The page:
A new study presented in June at the American Diabetes Association’s (ADA) annual meeting suggested that Actos can also lead to vision loss or blindness. Was this really new information or not? I did a little bit more research on Actos and blindness and was shocked to see that back in April 2009, the American Journal of Ophthalmology also posted a “recent study” where nearly 1,000 patients developed Diabetic Macular Edema (DME) after taking Actos. Even more shocking was a 2003 study that showed results of a retrospective study that also indicated that Actos could result in DME. According to that article, presented at the annual meeting of the American Academy of Ophthalmology, patients in that study had macular edema and also had lower extremity edema or swelling. But, once the Actos was stopped, the lower extremity edema was reversed and the DME was reduced.
How many more “recent studies” need to be published before diabetics who are taking Actos are made aware that the medication can lead to blindness? Thomas Liesegang, who is the Editor-in-Chief of the American Journal of Ophthalmology, was quoted as saying, “Ocular complications are an overlooked safety issue of systemic drugs. Safety is as important as the efficacy of a drug. However, long term safety is not currently monitored because the approval process is based on smaller, shorter term, clinical trials. Safety necessarily requires monitoring of treatment in larger groups of people over longer periods of time. This monitoring is often neglected”. Well, the association between Actos and blindness has been watched for at least 8 years now and they are seeing an increase in vision problems? How much longer does it need to be watched? Long enough to make sure that a diabetic loses their vision enough so they cannot see or read about all of these studies?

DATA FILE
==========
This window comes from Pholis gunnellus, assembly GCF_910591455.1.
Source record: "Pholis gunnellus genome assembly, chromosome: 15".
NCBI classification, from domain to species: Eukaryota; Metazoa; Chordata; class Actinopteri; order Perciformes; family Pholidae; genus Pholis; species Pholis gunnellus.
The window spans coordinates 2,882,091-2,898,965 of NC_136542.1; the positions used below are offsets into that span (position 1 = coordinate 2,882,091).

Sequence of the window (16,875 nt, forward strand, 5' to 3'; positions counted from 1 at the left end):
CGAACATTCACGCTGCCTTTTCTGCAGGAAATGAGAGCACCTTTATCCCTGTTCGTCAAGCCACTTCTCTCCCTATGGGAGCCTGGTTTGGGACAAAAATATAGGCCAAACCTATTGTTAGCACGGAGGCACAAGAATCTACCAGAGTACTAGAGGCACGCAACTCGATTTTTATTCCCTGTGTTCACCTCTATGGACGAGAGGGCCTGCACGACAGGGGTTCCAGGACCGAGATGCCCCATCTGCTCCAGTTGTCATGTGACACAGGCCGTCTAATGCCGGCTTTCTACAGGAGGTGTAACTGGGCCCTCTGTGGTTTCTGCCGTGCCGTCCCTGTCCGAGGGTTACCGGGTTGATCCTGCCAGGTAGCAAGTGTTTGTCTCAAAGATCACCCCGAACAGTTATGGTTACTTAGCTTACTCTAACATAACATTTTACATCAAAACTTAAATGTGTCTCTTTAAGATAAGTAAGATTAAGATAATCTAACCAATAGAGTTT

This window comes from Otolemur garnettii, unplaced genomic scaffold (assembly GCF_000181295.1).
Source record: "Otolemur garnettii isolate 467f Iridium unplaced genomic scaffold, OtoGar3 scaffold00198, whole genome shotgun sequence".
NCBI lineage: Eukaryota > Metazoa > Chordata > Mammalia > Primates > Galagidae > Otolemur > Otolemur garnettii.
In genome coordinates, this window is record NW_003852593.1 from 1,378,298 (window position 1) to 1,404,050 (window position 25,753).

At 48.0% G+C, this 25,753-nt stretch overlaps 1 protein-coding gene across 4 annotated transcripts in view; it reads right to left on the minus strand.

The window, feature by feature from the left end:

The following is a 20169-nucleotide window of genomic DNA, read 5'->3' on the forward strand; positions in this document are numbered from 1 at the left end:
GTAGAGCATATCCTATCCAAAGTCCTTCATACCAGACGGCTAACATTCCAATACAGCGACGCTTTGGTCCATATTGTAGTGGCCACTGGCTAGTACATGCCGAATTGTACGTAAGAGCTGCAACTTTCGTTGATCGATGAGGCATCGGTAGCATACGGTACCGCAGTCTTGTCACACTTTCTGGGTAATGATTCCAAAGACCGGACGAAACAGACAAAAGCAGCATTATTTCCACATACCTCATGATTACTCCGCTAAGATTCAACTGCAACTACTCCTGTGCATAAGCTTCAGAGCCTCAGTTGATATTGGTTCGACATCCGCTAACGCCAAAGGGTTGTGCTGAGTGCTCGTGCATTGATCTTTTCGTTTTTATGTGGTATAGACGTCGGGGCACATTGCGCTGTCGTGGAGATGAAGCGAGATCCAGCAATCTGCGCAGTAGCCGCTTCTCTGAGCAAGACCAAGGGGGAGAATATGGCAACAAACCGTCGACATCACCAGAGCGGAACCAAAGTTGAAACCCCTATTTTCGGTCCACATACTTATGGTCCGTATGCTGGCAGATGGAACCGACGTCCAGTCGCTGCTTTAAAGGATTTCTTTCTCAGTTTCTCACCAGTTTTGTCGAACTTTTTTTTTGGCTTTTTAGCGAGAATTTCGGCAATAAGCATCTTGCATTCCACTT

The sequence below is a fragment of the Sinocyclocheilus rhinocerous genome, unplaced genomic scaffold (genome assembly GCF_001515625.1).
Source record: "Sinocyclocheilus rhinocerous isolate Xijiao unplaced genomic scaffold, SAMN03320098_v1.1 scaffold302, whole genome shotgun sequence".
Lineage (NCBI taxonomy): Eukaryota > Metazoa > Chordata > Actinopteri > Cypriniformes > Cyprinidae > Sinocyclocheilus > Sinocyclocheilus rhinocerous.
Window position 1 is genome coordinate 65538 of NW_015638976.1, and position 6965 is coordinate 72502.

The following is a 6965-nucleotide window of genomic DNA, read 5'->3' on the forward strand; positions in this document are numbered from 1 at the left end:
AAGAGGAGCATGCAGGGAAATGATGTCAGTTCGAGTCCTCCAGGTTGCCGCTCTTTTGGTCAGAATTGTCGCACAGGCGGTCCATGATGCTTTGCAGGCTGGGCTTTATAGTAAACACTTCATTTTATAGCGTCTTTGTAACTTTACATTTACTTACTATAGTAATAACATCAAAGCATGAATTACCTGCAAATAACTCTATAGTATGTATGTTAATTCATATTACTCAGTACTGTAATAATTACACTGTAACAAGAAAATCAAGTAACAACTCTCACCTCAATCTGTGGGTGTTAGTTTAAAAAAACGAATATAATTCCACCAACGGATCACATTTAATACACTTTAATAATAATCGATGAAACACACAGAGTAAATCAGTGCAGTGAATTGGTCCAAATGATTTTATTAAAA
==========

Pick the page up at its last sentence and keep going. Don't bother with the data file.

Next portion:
So whose fault is it that Actos is still being prescribed to diabetic patients? Is it the drug manufacturer or the doctor that continues to prescribe Actos after all of these “recent studies”? That is where we can help you. Our medical and legal teams look at each and every potential case to see if there was medical malpractice or product liability. Our teams of experienced doctors, nurses and lawyers go over each case individually and will never just assume your case would be a class action lawsuit case. Just recently, the U.S. Supreme Court ruled that injured victims are NOT preempted from suing drug manufacturers in state courts. That is good news for you.
If you or a family member developed bladder cancer, edema, or blindness after taking Actos, please feel free to call one of our experienced Pennsylvania pharmaceutical litigation attorneys, doctors, or nurses for a strictly confidential and individual consultation.
Did you know that Actos has also been linked to bone fractures and heart attacks? I will save that for another blog.
The information on this website is for general information purposes only. Nothing on this site should be taken as legal advice for any individual case or situation. This information is not intended to create, and receipt or viewing does not constitute, an attorney-client relationship.